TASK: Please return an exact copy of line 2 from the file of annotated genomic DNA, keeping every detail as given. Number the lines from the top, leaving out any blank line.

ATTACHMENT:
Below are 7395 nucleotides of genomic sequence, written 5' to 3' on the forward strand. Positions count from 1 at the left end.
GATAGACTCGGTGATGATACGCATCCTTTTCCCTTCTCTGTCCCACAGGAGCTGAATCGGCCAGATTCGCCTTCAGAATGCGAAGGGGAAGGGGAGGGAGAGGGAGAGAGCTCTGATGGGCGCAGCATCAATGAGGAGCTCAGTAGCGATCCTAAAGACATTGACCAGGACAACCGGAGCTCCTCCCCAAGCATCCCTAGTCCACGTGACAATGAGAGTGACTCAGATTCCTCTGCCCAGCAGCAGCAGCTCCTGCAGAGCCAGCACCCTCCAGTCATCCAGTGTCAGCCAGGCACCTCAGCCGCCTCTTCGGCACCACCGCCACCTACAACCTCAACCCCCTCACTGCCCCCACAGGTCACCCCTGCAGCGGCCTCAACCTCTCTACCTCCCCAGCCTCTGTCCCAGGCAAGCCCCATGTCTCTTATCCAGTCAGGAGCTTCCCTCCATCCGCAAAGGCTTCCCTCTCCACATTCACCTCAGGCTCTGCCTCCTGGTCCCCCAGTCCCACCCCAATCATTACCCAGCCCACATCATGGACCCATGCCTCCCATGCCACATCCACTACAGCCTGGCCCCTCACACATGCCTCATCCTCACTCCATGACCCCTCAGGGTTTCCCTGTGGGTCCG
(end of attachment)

GATAGACTCGGTGATGATACGCATCCTTTTCCCTTCTCTGTCCCACAGGAGCTGAATCGGCCAGATTCGCCTTCAGAATGCGAAGGGGAAGGGGAGGGAGAGGGAGAGAGCTCTGATGGGCGCAGCATCAATGAGGAGCTCAGTAGCGATCCTAAAGACATTGACCAGGACAACCGGAGCTCCTCCCCAAGCATCCCTAGTCCACGTGACAATGAGAGTGACTCAGATTCCTCTGCCCAGCAGCAGCAGCTCCTGCAGAGCCAGCACCCTCCAGTCATCCAGTGTCAGCCAGGCACCTCAGCCGCCTCTTCGGCACCACCGCCACCTACAACCTCAACCCCCTCACTGCCCCCACAGGTCACCCCTGCAGCGGCCTCAACCTCTCTACCTCCCCAGCCTCTGTCCCAGGCAAGCCCCATGTCTCTTATCCAGTCAGGAGCTTCCCTCCATCCGCAAAGGCTTCCCTCTCCACATTCACCTCAGGCTCTGCCTCCTGGTCCCCCAGTCCCACCCCAATCATTACCCAGCCCACATCATGGACCCATGCCTCCCATGCCACATCCACTACAGCCTGGCCCCTCACACATGCCTCATCCTCACTCCATGACCCCTCAGGGTTTCCCTGTGGGTCCG